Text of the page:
The enduring influence of academic mentorship

By Anne Riker Garlington

Dr. Lela Llorens with students
Dr. Lela Llorens with students

Every so often, someone leaves a lasting impression on our lives, guiding us toward becoming better versions of ourselves. 

Educators possess that power to positively influence many of their students through mentorship. The bonds formed with our professors often linger in our memories, shaping our perspectives over the years.

For University of Florida College of Public Health and Health Professions alumna Karen Green Barnes, M.O.T., who received bachelor’s (’80) and master’s (’82) degrees in occupational therapy, that influential person is Lela Llorens, Ph.D., O.T.R., FAOTA, who served as chair of the UF department of occupational therapy from 1976 to 1982.

Barnes and Llorens shared their thoughts on the importance of mentorship, the role of occupational therapy in their lives and how one incredibly special houseplant has come to symbolize so much.

Karen Green Barnes with spider plant.
Karen Green Barnes displays the spider plants that started as a plantlet from Dr. Lela Llorens in the early 80s.

Barnes worked as an occupational therapist in several hospitals in the Tampa Bay area as well as in a private practice. She briefly left the profession to raise her two sons but returned to the practice and retired in 2021. Barnes continues to retain her occupational therapy license.

Question: What was your relationship with Dr. Lela Llorens?

Answer: Dr. Llorens served as my academic mentor, urging me to push the boundaries of my research. As a graduate student, she encouraged me to present my research at a Florida Occupational Therapy Association conference, instilling confidence in my abilities and challenging me to exceed my own expectations.

She persuaded me to strive for professional achievement and do things above and out of my comfort level. She was a positive role model who helped me become a better occupational therapist.

Q: What is a specific memory you have from your time learning from Dr. Llorens?

A: We had a small master’s degree class with only seven students, most of whom came from all over the country to study with Dr. Llorens. She was well known for her experience as a clinician and leadership skills in higher education. One evening, she invited us to dinner at her home and as we were leaving, she gave us each a plantlet from her spider plant. 

That small gift of a spider plant has lasted a lifetime. I’ve nurtured and propagated the same plant over the years. As I’ve grown older, it means more to me, primarily because of my connection to Dr. Llorens, UF and the profession of OT.

Q: What is the story of the spider plant?

A: April is national Occupational Therapy Month, and we would get the OTs together from our hospital system. Because I had all these little plantlets, I decided to give one to each of the attendees as a small token to acknowledge the impact Dr. Llorens had in our field. Through the years, I’ve continued to share the plantlets with others as my way of honoring her influence.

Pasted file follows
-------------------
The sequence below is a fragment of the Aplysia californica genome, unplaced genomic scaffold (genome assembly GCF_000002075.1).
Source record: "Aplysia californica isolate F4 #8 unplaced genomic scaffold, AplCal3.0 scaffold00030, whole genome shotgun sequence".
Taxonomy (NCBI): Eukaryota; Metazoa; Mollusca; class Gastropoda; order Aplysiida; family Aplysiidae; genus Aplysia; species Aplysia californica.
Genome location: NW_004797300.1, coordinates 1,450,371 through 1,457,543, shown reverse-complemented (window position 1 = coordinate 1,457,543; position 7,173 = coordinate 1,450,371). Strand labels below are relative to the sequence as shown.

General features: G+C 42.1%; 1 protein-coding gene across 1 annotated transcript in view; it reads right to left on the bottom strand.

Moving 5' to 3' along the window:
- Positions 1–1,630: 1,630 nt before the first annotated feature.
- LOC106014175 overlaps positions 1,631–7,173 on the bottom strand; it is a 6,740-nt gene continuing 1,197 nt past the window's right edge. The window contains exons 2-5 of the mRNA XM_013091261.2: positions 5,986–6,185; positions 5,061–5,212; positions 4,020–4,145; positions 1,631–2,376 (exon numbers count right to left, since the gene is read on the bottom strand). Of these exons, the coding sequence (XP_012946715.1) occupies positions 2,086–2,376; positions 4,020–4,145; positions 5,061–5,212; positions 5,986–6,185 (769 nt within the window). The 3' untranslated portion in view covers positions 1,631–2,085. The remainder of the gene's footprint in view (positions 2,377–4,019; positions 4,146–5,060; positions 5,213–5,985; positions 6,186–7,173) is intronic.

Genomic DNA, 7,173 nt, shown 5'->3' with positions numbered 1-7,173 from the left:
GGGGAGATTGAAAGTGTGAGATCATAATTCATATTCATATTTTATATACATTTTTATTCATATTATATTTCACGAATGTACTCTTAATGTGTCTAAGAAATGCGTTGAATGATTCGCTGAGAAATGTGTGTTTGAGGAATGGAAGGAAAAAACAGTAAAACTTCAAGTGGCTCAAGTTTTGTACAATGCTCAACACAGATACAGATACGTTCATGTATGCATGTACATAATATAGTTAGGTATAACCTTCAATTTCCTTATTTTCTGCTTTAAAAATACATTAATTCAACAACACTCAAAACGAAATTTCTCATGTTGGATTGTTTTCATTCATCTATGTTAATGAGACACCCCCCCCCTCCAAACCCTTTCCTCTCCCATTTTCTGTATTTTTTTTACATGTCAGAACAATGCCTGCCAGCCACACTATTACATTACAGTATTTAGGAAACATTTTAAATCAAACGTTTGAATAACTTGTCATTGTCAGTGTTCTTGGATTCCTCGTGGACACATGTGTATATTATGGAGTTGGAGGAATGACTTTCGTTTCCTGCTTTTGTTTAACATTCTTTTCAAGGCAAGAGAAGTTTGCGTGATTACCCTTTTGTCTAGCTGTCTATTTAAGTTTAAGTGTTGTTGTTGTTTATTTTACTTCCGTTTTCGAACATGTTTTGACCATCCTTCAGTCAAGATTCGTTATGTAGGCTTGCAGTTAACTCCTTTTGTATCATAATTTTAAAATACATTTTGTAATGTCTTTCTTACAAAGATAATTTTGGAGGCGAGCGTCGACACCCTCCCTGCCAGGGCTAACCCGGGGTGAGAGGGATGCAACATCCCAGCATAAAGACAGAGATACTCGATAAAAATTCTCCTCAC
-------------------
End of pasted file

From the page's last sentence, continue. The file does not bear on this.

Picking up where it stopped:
Occupational therapy has been my profession and part of my identity. I would say that it has influenced my frame of reference and view in life. Even in retirement, I can’t help thinking like an occupational therapist.

Editor’s note: Last fall, Barnes reached out to Llorens to express appreciation for the impact she had on her professional development and their mentoring relationship. She also shared the story of the spider plant. Llorens enjoyed hearing from Barnes and was pleased with impact of the spider plant. Because she moved so many times in her career, she no longer has the original plant.

Dr. Lela Llorens
Dr. Lela Llorens

A celebrated clinician, researcher, educator and leader, Lela Llorens was named one of the 100 most influential people in occupational therapy by the American Occupational Therapy Association. Her career extended over 50 years. She retired as a professor emerita from San Jose State University in 1996. She then extended her expertise as a member of the faculty at the University of Southern California until 2006.

Question: Why is mentorship important? 

A: All faculty should serve as mentors and pass along the culture of the profession. We expect a high standard of excellence in the profession. At different points in the career of a student, various recommendations are needed for their professional development. It is important for faculty to be attuned to the students’ needs and help refine their professional skills.

Q: What stands out for you from your time at UF?

A: It is where I began my academic career. Previously I had been a practicing occupational therapist and conducting research. 

I was hired by Alice C. Jantzen, Ph.D., O.T.R, FAOTA, who was known for the care of her students and an outstanding mentoring program. Dr. Jantzen was a role model for me and mentored me on teaching, as I mentored her on practicing occupational therapy.

Q: What has teaching occupational therapy meant in your life?

A: Occupational therapy is a way of life for me. As I’ve said in many of my talks, occupational therapy is a lifespan practiced with patients from infants to aging.

I tried to emulate the mentors who inspired me and encouraged me to accomplish all I’ve done. I still have former students who reach out for mentoring. It is important to share what I know.

Faculty make indelible impressions and have a lasting impact on the occupational therapist the students will become. As a role model, a mentor must coach and guide the lives of their students.